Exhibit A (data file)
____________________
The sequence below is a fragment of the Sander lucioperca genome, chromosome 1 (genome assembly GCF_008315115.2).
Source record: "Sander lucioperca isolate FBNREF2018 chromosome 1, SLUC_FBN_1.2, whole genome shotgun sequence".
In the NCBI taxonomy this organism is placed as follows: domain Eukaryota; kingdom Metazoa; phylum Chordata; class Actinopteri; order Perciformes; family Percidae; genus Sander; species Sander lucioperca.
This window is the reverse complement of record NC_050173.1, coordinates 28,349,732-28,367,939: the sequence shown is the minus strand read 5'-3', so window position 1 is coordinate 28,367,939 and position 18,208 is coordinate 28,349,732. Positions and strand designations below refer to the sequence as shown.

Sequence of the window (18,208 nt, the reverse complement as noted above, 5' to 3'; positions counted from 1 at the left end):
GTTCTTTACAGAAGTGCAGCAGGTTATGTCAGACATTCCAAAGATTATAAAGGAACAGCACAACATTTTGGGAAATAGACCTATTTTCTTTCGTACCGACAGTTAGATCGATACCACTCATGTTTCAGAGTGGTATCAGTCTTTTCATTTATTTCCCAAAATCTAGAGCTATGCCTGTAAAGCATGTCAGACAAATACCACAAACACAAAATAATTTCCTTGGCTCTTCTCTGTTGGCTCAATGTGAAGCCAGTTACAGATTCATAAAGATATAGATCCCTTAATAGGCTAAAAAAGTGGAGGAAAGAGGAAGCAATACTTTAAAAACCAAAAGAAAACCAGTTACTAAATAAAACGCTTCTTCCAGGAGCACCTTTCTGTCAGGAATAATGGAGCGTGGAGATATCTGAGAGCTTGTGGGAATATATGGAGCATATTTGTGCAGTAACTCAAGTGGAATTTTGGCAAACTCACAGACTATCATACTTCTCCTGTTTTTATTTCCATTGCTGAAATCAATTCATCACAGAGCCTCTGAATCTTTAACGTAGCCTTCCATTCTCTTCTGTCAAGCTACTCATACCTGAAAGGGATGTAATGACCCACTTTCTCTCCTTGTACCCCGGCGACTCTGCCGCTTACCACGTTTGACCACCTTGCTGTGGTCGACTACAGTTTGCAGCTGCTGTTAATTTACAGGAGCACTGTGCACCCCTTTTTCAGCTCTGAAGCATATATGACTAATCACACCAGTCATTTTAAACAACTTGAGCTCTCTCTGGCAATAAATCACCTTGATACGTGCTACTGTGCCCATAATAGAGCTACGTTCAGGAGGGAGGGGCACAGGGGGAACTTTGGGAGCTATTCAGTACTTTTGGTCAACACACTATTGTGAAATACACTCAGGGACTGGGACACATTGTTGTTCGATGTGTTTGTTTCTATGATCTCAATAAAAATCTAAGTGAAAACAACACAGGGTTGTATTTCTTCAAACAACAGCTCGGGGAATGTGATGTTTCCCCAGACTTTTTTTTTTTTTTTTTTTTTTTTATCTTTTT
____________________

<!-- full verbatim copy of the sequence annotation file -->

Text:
The sequence below is a fragment of the Sander lucioperca genome, chromosome 1 (genome assembly GCF_008315115.2).
Source record: "Sander lucioperca isolate FBNREF2018 chromosome 1, SLUC_FBN_1.2, whole genome shotgun sequence".
In the NCBI taxonomy this organism is placed as follows: domain Eukaryota; kingdom Metazoa; phylum Chordata; class Actinopteri; order Perciformes; family Percidae; genus Sander; species Sander lucioperca.
This window is the reverse complement of record NC_050173.1, coordinates 28,349,732-28,367,939: the sequence shown is the minus strand read 5'-3', so window position 1 is coordinate 28,367,939 and position 18,208 is coordinate 28,349,732. Positions and strand designations below refer to the sequence as shown.

Sequence of the window (18,208 nt, the reverse complement as noted above, 5' to 3'; positions counted from 1 at the left end):
GTTCTTTACAGAAGTGCAGCAGGTTATGTCAGACATTCCAAAGATTATAAAGGAACAGCACAACATTTTGGGAAATAGACCTATTTTCTTTCGTACCGACAGTTAGATCGATACCACTCATGTTTCAGAGTGGTATCAGTCTTTTCATTTATTTCCCAAAATCTAGAGCTATGCCTGTAAAGCATGTCAGACAAATACCACAAACACAAAATAATTTCCTTGGCTCTTCTCTGTTGGCTCAATGTGAAGCCAGTTACAGATTCATAAAGATATAGATCCCTTAATAGGCTAAAAAAGTGGAGGAAAGAGGAAGCAATACTTTAAAAACCAAAAGAAAACCAGTTACTAAATAAAACGCTTCTTCCAGGAGCACCTTTCTGTCAGGAATAATGGAGCGTGGAGATATCTGAGAGCTTGTGGGAATATATGGAGCATATTTGTGCAGTAACTCAAGTGGAATTTTGGCAAACTCACAGACTATCATACTTCTCCTGTTTTTATTTCCATTGCTGAAATCAATTCATCACAGAGCCTCTGAATCTTTAACGTAGCCTTCCATTCTCTTCTGTCAAGCTACTCATACCTGAAAGGGATGTAATGACCCACTTTCTCTCCTTGTACCCCGGCGACTCTGCCGCTTACCACGTTTGACCACCTTGCTGTGGTCGACTACAGTTTGCAGCTGCTGTTAATTTACAGGAGCACTGTGCACCCCTTTTTCAGCTCTGAAGCATATATGACTAATCACACCAGTCATTTTAAACAACTTGAGCTCTCTCTGGCAATAAATCACCTTGATACGTGCTACTGTGCCCATAATAGAGCTACGTTCAGGAGGGAGGGGCACAGGGGGAACTTTGGGAGCTATTCAGTACTTTTGGTCAACACACTATTGTGAAATACACTCAGGGACTGGGACACATTGTTGTTCGATGTGTTTGTTTCTATGATCTCAATAAAAATCTAAGTGAAAACAACACAGGGTTGTATTTCTTCAAACAACAGCTCGGGGAATGTGATGTTTCCCCAGACTTTTTTTTTTTTTTTTTTTTTTTTATCTTTTT